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Wednesday, June 10, 2009

D'oh! in OR

Here's the story:

Joke's on tow-truck driver; he's going behind bars for a year

Steven Gerald Syverson showed up 27 minutes late to his sentencing hearing Friday -- just as a judge was readying to issue a warrant for his arrest.

During the hearing, Syverson's cell phone rang, drawing a scowl from the judge. And things went even farther south when Syverson reiterated an old excuse as to why he loaded a Gresham police cruiser onto his tow truck in December 2007: It was a prank. He'd planned to take a picture to show a friend.

"I wasn't going to tow it," Syverson said. "I didn't expect the officers to come down so soon."

During a trial in Multnomah County Circuit Court in February, Syverson's story was all over the place.

He said loading up the cop car was a prank. But he also insisted he didn't know he was about to tow the marked police car.

He testified that he couldn't see well because it was 2 a.m. and dark at the apartment complex. He didn't turn on his truck's lights because he didn't want to tip off owners that one of their cars was about to be towed.

And he said exhaust from his tailpipe was obscuring his view, and he thought he was loaded up a white SUV instead.

Eventually, Judge Eric Bloch said he didn't believe him, and convicted Syverson of first-degree aggravated theft and unauthorized use of a motor vehicle. The judge said he believed prosecution witnesses who said the 34-year-old was seeking revenge from police for writing him two speeding tickets.

Police, who were responding to a domestic-violence report at the Kempton Downs apartments near Mt. Hood Community College, intercepted Syverson before he could drive off. Syverson was fired from Retriever Towing, and managers said they didn't endorse such behavior.

At Friday's sentencing hearing and the series of missteps, matters weren't looking good for Syverson. He turned a deep shade of pink and, as others spoke, muttered comments to his mother, who sat in the front row.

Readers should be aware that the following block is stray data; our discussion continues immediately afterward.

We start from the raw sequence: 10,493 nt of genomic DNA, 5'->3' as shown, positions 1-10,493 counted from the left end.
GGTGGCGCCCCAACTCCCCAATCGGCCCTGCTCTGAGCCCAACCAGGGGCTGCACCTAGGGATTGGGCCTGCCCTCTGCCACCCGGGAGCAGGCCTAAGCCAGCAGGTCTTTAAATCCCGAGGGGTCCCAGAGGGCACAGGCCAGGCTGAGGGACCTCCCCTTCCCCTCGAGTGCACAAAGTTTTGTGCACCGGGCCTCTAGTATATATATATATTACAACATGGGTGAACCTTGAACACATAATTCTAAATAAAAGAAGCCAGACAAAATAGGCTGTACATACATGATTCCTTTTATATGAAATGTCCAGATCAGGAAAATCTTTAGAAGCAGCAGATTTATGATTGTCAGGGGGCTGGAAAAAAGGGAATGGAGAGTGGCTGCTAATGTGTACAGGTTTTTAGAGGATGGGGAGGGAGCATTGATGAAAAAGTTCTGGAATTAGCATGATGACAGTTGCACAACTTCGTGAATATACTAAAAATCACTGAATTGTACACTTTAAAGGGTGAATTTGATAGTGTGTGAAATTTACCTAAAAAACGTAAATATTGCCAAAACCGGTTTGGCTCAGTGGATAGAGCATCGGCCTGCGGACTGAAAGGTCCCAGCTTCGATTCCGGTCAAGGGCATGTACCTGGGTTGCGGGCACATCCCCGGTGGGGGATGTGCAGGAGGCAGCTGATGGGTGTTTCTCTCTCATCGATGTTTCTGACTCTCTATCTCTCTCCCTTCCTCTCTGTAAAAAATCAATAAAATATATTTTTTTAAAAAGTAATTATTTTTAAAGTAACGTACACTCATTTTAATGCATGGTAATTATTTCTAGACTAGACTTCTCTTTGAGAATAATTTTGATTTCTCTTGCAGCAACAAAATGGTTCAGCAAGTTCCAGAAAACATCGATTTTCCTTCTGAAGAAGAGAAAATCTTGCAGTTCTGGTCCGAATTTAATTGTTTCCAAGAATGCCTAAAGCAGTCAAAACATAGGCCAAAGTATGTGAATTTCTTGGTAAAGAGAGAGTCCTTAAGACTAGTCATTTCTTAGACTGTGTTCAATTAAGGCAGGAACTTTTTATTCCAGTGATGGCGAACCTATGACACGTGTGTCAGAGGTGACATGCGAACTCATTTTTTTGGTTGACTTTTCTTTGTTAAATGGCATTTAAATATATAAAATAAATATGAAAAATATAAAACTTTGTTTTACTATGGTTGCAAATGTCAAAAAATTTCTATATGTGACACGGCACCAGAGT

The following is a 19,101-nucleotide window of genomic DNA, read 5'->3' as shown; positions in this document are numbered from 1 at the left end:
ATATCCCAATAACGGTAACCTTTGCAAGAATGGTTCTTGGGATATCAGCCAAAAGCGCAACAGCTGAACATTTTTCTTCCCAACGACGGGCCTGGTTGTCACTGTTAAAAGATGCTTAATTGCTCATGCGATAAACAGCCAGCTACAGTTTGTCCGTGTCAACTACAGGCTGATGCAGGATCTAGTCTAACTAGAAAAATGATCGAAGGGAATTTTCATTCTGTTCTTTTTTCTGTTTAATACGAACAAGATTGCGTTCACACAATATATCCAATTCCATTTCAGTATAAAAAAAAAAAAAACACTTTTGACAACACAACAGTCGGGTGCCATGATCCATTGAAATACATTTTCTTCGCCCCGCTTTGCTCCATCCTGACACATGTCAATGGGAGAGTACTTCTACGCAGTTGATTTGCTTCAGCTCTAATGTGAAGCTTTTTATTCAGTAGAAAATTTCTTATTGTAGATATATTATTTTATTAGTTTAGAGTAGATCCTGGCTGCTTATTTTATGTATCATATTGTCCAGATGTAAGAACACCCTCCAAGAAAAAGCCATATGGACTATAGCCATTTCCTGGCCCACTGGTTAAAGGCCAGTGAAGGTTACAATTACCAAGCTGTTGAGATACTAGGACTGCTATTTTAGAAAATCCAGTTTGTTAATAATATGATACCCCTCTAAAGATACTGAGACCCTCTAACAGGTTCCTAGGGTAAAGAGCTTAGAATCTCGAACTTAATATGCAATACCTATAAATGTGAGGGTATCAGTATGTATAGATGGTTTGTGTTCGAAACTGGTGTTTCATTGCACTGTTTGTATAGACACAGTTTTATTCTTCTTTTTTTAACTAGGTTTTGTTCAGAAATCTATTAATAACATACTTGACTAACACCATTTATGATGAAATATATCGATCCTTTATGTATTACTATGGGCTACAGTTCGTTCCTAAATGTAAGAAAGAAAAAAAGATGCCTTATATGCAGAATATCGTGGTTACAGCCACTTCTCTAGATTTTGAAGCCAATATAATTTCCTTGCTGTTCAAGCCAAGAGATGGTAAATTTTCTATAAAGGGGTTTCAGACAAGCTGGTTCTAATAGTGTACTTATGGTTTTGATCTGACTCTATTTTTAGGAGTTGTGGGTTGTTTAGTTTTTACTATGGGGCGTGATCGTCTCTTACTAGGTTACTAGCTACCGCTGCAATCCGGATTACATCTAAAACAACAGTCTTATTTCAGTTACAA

The judge told Syverson he didn't think he was accepting responsibility for what he'd done. He said he worried about Syverson's flawed way of thinking, and said Syverson could have prevented the officer from responding to a new emergency call by stranding him without a car.

"It's just about the stupidest, unnecessary criminal act that I've ever encountered in the eight years I've been sitting on this bench," the judge said.

Bloch followed the recommendation of the prosecutor and a pre-sentence investigation writer by ordering Syverson to one year behind bars.

Syverson has had other brushes with the law. In 1994, he was convicted of two instances of possessing or using stolen cars. According to Oregon court records, four women have filed for restraining orders against Syverson, a father of two.

Prosecutor Aaron Knott said Syverson has an attitude problem: When a police officer pulled him over for speed racing, he embarked on "a profanity laden rant" for 20 minutes.

The judge also sentenced Syverson to two years of post-prison supervision, anger-management classes, a mental-health evaluation and cognitive-restructuring therapy.

-- Aimee Green;

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